The issue is that my default problem-solving “skills” are not at all good or efficient, and many of the “practice problems” will never actually come up in my life. I’ve dedicated countless hours to problems that never existed: screenplay-worthy responses to a partner’s imaginary infidelity, airtight excuses for mistakes that I may never have to excuse, epic retorts to insults never delivered. I am rehearsing for tiny plays that I will never perform.
I know what I want to replace these habits with:
Compassion that dissolves harsh judgment towards myself or other people.
Honesty that doesn’t concoct excuses and little white lies when things don’t go as planned.
Openness that allows me to just go with things instead of assuming that there’s only one good outcome in every situation.
Trust that frees me from the need to “practice.”
Instead of judging other people’s appearances or the reactions of imaginary Asian strangers to my off-brand smartphone, I want to keep enjoying myself. I want to keep feeling grateful. I want to just be.
Instead of violently over-brushing my teeth while crafting a fine-grained excuse to give should my boss just-so-happen to ask about this one thing that I didn’t get to yet, I want to rinse and spit. If my boss does just-so-happen to ask about this one thing, I will tell her why it’s not done. If that creates a problem, I will be open and committed to solving it.
The excuse might make me sound honest, but the truth will make me be honest. Trying to keep up a flawless facade by fibbing and covering my tracks is the mental equivalent of buying heaps of paper plates and plastic utensils because I’m too lazy wash the dishes. Working authentically, admitting my mistakes and taking realistic steps to overcome them, is pulling on rubber gloves and grabbing the scrub brush. Either way, I eat off of something that is not the floor or a frisbee, but only one method is sustainable in the long run.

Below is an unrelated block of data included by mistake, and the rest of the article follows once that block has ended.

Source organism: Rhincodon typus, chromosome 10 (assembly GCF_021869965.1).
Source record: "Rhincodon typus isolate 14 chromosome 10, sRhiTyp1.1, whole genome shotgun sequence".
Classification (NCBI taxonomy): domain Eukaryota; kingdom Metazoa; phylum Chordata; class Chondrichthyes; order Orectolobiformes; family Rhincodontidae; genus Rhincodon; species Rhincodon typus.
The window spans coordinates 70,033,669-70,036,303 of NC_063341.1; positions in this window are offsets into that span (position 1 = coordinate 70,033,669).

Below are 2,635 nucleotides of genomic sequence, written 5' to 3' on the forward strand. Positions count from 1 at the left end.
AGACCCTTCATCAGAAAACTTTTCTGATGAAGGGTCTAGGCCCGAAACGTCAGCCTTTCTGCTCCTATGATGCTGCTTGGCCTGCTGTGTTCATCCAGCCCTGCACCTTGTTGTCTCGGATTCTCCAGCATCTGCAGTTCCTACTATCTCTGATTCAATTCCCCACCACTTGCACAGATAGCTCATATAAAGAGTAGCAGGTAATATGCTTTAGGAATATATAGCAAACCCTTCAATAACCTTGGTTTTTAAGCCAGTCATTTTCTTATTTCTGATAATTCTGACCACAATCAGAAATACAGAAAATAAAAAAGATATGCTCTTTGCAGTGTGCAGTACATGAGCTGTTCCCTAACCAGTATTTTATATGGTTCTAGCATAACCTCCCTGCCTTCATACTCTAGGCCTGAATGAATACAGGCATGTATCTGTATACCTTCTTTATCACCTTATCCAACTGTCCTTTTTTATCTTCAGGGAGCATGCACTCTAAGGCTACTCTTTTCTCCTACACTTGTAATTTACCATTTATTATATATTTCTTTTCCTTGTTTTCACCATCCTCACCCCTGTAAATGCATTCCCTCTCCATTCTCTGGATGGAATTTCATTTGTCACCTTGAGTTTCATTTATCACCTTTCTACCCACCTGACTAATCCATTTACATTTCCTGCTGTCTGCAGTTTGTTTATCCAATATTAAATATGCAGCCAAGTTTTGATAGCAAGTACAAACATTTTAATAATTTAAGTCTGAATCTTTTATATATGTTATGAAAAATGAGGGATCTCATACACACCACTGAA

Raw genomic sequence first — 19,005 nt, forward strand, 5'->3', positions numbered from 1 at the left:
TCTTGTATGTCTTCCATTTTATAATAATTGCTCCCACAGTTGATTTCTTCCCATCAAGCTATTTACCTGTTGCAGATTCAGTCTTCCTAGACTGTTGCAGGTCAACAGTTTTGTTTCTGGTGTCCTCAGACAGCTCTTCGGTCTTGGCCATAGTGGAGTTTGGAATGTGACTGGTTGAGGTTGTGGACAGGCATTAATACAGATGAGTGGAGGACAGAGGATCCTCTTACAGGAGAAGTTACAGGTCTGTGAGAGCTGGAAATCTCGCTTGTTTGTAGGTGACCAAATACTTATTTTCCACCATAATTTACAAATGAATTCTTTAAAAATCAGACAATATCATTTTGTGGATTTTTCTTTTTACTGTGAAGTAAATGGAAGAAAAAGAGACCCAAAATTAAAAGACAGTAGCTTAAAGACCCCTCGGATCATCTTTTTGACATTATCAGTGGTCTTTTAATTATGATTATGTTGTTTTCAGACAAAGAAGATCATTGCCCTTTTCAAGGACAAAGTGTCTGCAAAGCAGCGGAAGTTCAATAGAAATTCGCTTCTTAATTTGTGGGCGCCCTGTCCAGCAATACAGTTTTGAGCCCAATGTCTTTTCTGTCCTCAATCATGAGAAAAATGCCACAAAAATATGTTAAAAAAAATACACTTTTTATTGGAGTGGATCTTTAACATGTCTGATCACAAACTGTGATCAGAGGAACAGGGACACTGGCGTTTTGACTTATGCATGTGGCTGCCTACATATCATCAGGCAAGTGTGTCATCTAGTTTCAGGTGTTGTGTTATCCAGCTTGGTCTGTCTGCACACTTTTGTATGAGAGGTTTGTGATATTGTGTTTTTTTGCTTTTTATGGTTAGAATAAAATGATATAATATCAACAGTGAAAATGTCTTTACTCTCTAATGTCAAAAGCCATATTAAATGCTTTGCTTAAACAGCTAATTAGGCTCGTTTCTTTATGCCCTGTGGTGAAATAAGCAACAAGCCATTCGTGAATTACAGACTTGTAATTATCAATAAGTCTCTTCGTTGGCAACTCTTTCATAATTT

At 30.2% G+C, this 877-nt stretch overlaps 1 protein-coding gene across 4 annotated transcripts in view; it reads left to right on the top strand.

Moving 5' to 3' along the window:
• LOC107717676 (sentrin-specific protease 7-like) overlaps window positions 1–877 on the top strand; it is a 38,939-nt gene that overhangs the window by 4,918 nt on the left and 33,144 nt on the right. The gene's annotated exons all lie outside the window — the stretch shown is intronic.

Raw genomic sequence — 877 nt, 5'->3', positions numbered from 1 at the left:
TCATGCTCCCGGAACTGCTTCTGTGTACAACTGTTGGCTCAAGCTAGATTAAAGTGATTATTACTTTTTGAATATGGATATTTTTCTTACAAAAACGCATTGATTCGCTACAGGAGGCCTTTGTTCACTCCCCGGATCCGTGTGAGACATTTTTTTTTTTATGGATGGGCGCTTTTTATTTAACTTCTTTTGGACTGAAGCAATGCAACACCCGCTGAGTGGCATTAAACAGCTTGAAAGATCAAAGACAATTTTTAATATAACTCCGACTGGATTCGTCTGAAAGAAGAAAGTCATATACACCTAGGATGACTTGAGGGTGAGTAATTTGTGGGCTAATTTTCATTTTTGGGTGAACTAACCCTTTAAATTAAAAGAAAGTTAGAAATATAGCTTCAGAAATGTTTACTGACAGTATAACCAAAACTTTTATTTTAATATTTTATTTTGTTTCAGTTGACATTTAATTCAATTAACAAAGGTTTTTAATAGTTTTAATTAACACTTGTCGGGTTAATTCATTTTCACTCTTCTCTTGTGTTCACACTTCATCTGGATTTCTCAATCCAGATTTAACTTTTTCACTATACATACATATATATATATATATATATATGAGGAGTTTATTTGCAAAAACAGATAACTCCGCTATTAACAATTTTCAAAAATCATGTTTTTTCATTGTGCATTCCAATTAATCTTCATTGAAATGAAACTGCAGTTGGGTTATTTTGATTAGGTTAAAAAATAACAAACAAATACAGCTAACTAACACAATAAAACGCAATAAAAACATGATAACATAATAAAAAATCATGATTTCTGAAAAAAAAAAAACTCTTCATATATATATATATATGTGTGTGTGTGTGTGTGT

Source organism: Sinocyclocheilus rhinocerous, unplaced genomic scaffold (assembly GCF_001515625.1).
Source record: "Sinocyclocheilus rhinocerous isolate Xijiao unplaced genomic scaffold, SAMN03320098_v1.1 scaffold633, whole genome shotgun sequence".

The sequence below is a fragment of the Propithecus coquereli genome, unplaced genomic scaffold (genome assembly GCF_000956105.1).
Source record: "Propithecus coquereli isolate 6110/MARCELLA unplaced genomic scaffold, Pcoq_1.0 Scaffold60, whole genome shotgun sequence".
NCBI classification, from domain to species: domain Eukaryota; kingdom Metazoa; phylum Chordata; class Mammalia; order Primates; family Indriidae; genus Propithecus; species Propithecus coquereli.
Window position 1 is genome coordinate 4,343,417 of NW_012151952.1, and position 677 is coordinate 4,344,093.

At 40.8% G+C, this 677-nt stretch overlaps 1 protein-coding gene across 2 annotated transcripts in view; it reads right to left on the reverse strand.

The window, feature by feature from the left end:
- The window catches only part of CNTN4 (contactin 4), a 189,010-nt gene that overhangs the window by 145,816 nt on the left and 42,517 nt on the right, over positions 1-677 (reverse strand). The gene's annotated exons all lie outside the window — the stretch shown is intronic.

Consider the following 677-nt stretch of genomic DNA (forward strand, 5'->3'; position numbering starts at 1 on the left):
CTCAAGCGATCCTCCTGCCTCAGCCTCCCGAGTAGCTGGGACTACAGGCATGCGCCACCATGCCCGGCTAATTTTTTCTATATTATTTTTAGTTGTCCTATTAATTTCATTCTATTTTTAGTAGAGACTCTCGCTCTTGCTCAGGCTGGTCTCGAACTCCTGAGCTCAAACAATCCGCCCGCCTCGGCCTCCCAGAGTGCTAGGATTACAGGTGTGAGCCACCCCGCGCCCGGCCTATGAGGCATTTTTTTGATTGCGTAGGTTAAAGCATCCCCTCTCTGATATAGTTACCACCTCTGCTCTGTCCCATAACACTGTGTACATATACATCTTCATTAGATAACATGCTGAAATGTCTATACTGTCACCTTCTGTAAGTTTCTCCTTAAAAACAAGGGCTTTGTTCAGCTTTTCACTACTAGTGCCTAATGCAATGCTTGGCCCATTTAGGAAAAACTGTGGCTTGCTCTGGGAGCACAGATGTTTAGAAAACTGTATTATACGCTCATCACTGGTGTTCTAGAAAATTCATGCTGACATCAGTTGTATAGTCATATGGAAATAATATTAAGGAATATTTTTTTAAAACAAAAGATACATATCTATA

I’m not exactly sure how to replace my judgment and anxiety with this trust and compassion. It is tempting to imagine myself in hypothetical scenarios where I’m just so trusting in my own wisdom and have the most compassionate things to say to the people who confront me, but that would leave me running in circles. I do know that it will be easier to let better thoughts and habits take root by clearing out the old ones. The clarity and awareness that come with a meditation practice seem like an ideal place to start.
It’s also a great excuse to go to TOWN on the Amazon Kindle store.
I am open to all kinds of recommendations.